template <typename Value, typename valueRef, typename C, valueRef (C::*GetF)() const, void (C::*SetF)(valueRef)>
class Property : public Property0<Value, valueRef, valueRef, C, GetF, SetF>

It takes the following parameters:

  • Value type
  • Value reference type (the type of the value passed to the modifier and returned by the accessor function)
  • Class type (the type of the class containing the value)
  • Accessor function pointer (member function of the class type)
  • Modifier function pointer ()

The value and valueRef types are usually the same.

The Property class template inherits from another class template called Property0. This is the lowest level of the Tween system, and this is where the value that the Tween is responsible for (sprite position, animation frame, etc.) will be updated. It contains functions for initialising the value, setting the source/destination value and for updating the value. The value is updated like this:

void update(type &t, float p, const UpdateState &us)
    value v = lerp(_src, _dest, p); // LERP from initialised source value towards destination value
    set(t, v); // Set value, using the modifier function pointer that was passed to it (see above)

So where is this function called from then? Let’s go all the way back to the addTween function, which looks like this:

template<class Prop>
spTween addTween(const Prop& prop, timeMS duration, int loops = 1, bool twoSides = false, timeMS delay = 0, Tween::EASE ease = Tween::ease_linear)
{return addTween(createTween(prop, duration, loops, twoSides, delay, ease));}

This function takes a Property template class instance as a parameter. As we saw above, this class is used for accessing and updating a specified value of an object of some type. However this class does not have a common base class (Property0 is also a class template - not a class!). Our end goal is to create an instance of the Tween class (or more specifically: of a subclass of Tween). The addTween function template will create this instance for us. It forwards this Property to the createTween function, and returns a pointer to a new instance of type TweenT<GS>*, which is a class template that inherits from Tween. We can safely up-cast this to Tween and return it to the user.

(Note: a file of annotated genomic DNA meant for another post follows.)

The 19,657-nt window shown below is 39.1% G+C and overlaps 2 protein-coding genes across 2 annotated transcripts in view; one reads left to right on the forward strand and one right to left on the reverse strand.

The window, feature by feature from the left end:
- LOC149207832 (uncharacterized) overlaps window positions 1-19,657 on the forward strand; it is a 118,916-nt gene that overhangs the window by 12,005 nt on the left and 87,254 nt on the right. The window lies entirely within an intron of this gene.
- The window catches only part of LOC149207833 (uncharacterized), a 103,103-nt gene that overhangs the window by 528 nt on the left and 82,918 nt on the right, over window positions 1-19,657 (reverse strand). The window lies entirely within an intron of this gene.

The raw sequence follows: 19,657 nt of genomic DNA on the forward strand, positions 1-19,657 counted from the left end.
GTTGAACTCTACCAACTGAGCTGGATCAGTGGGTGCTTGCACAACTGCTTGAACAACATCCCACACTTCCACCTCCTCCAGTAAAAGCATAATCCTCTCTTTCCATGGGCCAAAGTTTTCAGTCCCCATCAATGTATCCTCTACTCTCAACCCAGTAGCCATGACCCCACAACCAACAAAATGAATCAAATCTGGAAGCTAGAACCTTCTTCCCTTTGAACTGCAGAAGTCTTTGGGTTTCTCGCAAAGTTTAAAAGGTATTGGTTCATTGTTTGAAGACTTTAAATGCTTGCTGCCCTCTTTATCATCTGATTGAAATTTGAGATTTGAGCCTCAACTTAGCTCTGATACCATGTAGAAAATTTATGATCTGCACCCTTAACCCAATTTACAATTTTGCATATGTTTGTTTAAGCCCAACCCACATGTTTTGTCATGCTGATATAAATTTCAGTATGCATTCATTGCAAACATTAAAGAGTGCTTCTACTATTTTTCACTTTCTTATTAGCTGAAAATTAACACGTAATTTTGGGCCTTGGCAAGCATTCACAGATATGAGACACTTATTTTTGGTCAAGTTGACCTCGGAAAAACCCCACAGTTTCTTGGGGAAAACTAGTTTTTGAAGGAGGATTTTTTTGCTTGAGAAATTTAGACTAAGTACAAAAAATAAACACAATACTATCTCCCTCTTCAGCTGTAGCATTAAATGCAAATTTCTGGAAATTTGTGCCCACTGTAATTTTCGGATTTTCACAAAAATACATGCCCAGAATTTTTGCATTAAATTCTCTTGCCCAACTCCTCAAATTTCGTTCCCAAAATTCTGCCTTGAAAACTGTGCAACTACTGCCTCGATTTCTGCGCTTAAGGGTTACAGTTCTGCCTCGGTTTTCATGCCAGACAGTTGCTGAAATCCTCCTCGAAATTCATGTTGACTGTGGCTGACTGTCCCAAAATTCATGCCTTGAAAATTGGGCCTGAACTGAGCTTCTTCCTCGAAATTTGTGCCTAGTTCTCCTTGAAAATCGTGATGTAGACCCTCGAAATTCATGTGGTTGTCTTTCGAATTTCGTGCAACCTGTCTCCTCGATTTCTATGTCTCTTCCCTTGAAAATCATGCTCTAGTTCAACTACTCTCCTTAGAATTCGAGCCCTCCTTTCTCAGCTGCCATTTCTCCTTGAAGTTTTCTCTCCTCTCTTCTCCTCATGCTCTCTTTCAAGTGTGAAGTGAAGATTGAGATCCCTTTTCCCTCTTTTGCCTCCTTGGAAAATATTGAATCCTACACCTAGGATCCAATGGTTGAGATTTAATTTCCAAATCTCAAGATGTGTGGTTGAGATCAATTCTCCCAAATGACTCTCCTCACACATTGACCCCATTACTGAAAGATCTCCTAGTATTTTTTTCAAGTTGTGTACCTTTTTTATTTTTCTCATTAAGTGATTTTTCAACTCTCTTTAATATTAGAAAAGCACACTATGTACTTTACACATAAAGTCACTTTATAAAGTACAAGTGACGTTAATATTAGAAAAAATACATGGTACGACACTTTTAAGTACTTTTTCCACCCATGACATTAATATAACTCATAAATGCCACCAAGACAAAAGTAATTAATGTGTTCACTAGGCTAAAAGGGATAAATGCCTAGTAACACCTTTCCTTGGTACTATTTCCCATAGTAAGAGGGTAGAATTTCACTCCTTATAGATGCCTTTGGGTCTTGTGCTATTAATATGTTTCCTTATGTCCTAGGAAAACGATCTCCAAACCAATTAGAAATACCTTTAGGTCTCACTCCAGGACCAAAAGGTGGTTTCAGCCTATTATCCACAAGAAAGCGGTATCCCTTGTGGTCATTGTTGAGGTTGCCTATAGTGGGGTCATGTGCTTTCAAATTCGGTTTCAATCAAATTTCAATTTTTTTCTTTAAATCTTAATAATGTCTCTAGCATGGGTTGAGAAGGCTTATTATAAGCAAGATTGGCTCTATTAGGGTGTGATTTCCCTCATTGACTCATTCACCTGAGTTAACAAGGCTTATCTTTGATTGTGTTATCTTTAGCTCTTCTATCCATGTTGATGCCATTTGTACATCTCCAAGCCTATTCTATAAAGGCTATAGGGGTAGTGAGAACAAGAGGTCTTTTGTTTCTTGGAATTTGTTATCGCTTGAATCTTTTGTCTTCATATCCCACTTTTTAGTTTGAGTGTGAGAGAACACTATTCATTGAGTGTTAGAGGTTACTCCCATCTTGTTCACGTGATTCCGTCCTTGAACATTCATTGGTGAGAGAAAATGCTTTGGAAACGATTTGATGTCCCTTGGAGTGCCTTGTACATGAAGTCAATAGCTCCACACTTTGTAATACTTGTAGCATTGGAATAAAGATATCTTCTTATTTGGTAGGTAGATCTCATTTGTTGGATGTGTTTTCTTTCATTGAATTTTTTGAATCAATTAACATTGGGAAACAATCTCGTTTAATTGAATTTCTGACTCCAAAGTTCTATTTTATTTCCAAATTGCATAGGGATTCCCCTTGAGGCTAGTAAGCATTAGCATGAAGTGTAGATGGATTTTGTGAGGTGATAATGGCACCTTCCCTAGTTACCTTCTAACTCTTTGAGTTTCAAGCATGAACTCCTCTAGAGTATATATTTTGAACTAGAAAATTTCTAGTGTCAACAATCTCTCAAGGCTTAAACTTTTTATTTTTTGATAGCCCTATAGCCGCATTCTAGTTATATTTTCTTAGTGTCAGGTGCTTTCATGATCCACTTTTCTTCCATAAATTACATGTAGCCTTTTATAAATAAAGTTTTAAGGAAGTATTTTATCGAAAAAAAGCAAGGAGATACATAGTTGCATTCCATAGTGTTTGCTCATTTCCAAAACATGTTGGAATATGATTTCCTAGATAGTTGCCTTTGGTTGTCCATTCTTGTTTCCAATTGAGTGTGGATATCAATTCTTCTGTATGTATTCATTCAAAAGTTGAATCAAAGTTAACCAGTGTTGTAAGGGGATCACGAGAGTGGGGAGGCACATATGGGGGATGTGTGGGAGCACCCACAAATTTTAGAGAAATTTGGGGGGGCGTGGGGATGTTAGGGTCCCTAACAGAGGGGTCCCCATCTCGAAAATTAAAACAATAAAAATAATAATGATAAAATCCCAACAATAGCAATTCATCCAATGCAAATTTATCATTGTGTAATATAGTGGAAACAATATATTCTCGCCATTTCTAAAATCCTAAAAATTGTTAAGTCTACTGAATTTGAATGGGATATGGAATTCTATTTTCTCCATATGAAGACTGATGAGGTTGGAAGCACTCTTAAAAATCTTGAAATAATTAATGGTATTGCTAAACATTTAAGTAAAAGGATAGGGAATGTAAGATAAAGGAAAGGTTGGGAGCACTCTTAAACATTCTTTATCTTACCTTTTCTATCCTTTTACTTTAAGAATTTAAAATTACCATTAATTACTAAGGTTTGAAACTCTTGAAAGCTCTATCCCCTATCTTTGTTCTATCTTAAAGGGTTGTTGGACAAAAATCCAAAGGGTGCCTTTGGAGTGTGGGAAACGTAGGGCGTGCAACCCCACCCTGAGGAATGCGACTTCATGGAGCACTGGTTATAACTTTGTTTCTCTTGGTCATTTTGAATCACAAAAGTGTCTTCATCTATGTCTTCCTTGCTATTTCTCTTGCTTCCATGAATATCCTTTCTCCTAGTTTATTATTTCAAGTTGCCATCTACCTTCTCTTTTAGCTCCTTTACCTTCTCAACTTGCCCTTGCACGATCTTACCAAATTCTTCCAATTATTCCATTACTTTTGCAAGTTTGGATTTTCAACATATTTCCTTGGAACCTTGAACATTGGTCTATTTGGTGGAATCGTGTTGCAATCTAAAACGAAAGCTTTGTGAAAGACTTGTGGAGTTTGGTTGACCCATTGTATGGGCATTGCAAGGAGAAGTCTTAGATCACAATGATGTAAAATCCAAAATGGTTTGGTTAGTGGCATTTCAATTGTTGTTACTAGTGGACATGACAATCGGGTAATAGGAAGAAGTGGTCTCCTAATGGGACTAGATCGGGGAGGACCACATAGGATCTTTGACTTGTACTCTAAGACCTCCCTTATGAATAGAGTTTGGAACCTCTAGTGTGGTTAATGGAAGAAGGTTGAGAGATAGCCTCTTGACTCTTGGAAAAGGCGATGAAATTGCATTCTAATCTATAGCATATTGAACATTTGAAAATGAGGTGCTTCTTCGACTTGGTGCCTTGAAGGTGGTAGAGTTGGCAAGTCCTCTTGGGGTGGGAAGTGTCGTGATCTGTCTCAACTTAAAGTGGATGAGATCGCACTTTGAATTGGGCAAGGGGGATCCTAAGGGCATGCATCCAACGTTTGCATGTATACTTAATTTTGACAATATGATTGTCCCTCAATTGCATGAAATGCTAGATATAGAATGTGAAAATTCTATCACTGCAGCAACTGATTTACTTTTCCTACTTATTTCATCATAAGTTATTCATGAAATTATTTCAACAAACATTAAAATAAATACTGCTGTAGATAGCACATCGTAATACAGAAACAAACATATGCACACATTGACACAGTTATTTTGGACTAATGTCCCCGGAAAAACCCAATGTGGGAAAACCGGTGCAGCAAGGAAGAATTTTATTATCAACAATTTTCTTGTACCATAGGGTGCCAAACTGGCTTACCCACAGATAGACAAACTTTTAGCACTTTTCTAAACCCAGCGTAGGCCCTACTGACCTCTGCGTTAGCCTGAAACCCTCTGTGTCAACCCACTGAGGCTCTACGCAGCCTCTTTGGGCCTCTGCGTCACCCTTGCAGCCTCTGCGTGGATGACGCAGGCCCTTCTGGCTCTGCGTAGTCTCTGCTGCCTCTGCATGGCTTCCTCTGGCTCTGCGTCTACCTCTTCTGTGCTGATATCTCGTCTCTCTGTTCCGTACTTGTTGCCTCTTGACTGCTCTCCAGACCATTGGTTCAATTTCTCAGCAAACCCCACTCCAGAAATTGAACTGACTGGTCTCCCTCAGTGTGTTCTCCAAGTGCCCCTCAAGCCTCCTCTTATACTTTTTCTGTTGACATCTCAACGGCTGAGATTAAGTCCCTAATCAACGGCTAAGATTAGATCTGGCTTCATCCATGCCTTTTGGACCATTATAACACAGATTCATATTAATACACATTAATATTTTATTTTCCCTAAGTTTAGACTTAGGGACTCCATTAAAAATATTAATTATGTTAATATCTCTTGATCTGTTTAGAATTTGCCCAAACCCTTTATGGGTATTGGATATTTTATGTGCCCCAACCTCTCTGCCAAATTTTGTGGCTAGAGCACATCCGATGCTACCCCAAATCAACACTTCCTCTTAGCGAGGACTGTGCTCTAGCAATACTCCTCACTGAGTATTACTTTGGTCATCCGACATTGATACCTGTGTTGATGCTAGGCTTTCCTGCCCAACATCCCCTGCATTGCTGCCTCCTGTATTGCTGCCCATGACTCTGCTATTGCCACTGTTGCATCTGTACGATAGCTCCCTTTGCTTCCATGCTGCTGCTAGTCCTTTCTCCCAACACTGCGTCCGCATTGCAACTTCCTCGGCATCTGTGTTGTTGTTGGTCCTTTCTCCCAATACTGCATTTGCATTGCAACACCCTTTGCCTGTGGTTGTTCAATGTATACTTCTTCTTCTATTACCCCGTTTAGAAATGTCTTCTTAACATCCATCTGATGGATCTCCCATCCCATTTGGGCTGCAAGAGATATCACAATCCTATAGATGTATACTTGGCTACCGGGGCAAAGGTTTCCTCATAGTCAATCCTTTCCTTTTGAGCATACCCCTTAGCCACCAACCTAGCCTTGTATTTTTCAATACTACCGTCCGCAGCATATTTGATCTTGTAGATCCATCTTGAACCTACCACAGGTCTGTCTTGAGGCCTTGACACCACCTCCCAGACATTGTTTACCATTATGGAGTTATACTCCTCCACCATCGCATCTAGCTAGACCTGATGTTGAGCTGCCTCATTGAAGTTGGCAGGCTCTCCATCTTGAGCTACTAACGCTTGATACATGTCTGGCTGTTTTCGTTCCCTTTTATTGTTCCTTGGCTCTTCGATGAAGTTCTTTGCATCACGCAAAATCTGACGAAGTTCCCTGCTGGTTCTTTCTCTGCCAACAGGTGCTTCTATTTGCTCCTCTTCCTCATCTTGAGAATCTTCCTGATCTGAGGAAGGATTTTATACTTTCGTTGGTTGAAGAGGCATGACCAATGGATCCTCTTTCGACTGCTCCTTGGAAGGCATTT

Let’s take a closer look at the Tween class and the TweenT class template. The Tween class has an update function. This function gets called from the Actor each frame, and will end up calling another internal _update function, which is virtual. TweenT overrides this _update function, and implements it like this:

void _update(Actor& actor, const UpdateState& us)
    type& t = *safeCast<type*>(&actor);
    _gs.update(t, _percent, us);

_gs is an instance of the Property class template (which inherits from Property0) we studied above, and the update function is the LERP-function we studied earlier.

So the pieces finally fit together! It can be challenging to study template-heavy code like this, but the result is a powerful and user-friendly system for adding various behaviour to our sprites. Remember, this is all you have to do to create a new Tween type:

typedef Property<unsigned char, unsigned char, Actor, &Actor::getAlpha, &Actor::setAlpha> TweenAlpha;